Next up is “Beside You.” I always considered this the least musically interesting track on the original, but here it is given a more interesting reading. I’m not sure how to describe it; perhaps the melody is playing off the downbeat. Whatever it is, it finds a new groove, and I think, at least instrumentally, it actually improves on the original in this respect, and is one of the better tracks on the album.

The aforementioned “Slim Slow Slider” comes next, moved to the “In the Beginning” “Side 1” of the disc from its position as the last track on the original “Afterwards” section on the second side of the LP. Morrison has employed his artistic license, as is certainly his prerogative, to rearrange the order of the songs. The new, “I start breaking Down” section at the end of the tune provides one of the more absurd moments in AW: LHB. Van launches into a staccato strumming that reminds me of a heroined-out Jerry Garcia attempting to strum up excitement in “Sugaree” in some post-70s Grateful Dead show.

“Sweet Thing” follows, described above. Watch it for yourself, free, on, and see if I’m exaggerating.

The “Afterwards” section begins, as on the original, with “Young Lovers Do,” one of my favorites. Van grudgingly sleepwalks through the lyrics and dispatches the chorus, “Then we sat on our star and dreamed of the way.” as if it’s beneath him to even bother to enunciate the words. By comparison, the measure of how seriously the backing musicians treated the occasion can be gleaned from how the trumpet player perhaps intentionally hints at the sour notes on the original during the short and sweet horn break.

“Cyprus Avenue” followed by possibly the best track, “Ballerina,” are the only songs from “Astral Weeks” that have appeared with any regularity in Van’s repertoire over the ensuing years. Perhaps this familiarity is the reason why Morrison seems to have some interest in singing the lyrics to both. But what could possibly motivate Van to transmogrify the tender “Ballerina” lyric, “the light is on the left side of your head,” with a deliverance that positively shouts with passion on the original, into something. sinister?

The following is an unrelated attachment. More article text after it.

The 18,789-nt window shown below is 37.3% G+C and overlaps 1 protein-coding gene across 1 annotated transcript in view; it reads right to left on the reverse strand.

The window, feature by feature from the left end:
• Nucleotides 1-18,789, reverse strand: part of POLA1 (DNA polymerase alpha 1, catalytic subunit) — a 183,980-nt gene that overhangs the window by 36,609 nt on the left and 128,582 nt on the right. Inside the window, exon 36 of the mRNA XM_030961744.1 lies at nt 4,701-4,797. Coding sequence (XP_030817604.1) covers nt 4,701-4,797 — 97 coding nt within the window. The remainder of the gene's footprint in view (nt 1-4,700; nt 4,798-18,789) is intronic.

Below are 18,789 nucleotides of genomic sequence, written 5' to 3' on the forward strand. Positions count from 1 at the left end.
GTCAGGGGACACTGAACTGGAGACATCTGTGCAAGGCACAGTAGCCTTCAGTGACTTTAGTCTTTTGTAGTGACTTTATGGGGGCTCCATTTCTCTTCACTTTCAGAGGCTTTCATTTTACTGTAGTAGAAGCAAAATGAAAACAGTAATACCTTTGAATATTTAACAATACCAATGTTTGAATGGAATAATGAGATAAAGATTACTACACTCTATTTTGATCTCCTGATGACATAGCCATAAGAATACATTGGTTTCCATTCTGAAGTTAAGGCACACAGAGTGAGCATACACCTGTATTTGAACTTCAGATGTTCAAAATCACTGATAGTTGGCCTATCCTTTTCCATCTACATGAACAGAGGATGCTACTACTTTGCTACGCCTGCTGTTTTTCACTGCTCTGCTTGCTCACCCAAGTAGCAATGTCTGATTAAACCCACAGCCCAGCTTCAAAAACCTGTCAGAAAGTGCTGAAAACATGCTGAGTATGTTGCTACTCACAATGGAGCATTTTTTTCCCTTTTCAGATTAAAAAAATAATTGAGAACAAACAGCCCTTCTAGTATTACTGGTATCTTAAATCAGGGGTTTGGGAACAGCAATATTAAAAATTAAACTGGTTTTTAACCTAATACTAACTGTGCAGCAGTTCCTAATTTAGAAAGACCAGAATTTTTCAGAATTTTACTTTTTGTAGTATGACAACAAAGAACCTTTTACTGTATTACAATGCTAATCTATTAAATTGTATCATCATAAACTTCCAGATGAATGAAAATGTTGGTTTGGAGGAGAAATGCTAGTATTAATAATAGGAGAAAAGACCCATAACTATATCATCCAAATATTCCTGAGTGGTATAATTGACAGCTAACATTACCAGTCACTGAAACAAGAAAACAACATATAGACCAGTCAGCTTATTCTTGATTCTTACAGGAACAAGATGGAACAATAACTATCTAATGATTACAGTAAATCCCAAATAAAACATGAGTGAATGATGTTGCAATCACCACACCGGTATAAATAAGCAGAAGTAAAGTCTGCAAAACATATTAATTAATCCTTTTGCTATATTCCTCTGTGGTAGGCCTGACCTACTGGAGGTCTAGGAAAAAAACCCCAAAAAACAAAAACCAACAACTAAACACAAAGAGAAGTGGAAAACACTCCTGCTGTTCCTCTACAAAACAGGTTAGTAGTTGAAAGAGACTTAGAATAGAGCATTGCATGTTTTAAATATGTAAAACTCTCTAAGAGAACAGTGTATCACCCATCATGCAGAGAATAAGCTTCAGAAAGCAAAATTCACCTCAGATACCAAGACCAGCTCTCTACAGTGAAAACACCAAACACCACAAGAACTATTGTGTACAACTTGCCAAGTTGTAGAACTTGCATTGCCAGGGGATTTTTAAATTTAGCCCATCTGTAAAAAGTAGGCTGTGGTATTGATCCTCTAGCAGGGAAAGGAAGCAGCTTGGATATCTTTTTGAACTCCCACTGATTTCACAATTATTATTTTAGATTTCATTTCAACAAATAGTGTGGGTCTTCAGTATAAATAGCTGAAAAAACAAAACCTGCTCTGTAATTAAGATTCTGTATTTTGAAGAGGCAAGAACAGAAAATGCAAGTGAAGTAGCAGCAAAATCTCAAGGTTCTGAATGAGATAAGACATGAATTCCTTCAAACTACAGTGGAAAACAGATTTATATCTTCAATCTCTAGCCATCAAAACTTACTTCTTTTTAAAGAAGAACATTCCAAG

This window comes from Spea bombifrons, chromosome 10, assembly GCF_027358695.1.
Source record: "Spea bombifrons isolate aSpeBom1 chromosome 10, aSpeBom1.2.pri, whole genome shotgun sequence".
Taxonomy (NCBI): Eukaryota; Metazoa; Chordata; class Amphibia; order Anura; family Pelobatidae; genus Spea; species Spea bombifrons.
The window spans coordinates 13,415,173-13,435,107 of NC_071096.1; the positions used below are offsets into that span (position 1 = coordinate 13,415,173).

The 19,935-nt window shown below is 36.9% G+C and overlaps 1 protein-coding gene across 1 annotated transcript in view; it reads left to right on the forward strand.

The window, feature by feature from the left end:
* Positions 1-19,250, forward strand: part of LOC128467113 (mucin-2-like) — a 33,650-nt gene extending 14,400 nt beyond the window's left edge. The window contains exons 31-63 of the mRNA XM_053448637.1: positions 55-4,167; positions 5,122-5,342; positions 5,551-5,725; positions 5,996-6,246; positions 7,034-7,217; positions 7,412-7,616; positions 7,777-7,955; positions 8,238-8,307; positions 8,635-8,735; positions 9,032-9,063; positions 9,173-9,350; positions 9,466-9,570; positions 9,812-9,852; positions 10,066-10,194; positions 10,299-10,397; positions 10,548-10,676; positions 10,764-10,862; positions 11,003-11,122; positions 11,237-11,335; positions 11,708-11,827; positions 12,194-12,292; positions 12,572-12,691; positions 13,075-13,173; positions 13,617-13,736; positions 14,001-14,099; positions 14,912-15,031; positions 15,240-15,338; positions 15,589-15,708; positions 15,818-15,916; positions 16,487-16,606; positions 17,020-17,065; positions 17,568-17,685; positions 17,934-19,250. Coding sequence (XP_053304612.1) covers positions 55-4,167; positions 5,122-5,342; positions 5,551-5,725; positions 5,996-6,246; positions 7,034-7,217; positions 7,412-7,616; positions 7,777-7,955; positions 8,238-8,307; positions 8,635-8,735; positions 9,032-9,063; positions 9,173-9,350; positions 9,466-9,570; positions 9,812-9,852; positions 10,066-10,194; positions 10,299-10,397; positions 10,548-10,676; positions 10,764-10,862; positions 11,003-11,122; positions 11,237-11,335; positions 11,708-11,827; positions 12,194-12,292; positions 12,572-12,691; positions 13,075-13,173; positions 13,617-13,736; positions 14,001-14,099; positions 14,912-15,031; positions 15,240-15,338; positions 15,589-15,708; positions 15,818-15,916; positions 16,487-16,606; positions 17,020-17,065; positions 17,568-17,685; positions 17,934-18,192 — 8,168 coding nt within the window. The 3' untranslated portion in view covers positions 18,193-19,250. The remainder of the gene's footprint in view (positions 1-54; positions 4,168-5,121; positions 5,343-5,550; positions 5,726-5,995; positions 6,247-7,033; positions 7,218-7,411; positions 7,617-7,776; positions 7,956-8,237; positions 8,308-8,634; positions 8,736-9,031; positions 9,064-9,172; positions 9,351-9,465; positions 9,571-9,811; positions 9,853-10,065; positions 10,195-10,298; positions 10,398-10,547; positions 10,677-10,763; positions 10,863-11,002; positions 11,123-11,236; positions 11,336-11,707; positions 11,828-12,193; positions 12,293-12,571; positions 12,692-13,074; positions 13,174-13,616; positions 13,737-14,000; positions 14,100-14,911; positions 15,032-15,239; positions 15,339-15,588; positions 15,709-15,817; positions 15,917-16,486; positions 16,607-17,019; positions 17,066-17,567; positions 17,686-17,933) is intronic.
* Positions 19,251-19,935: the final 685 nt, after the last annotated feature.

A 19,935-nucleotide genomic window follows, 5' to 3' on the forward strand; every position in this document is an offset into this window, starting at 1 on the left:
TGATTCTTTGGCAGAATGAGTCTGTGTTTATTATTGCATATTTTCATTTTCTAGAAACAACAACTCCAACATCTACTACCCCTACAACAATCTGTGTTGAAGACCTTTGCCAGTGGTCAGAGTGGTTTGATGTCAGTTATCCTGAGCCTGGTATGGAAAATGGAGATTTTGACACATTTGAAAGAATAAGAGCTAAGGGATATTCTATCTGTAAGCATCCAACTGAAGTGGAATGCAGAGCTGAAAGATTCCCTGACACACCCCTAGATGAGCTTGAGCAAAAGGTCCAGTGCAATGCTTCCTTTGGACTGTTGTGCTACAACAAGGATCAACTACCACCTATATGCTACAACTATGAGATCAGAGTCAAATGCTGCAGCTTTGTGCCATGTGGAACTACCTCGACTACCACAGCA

“Madame George” is repositioned as the closing song, and it’s a shorter and less inspiring version than the original. And the mystery of why Van sings “Madame Joy” in a song titled “Madame George” remains. As does the identity of this apparently gender-confused character. In an interview with Don Imus during the last week in February, Van once again laughed off the question.

The disc has two bonus, non-“Astral Weeks” tracks: “Listen to the Lion/The Lion Speaks,” and “Common One.” The latter tune has never done much for me, but the former, with which I was unfamiliar, sounds better with each listening. It’s a keeper.

A CD, a DVD, and tickets for two more “Astral Weeks” performances in New York’s Beacon Theatre priced at up to $350-it’s no mystery as to the motivation for this endeavor. It’s just too bad that Van felt the need to spite his audience for forcing him to revisit his finest hour, when he was a young man of 23 and the world was pregnant with promise.

So, I give this recording 5 stars for the instrumental musicianship, 5 stars for. because it’s friggin’ “Astral Weeks” for godsakes!, and 2 stars for Van’s less-than-inspired vocal efforts, averaging out to 4 stars.

But I’ll still buy the DVD on the day it comes out. Only time will tell if AW: LHB permanently sullies my memories of the beautiful original. Ask me again in 40 years.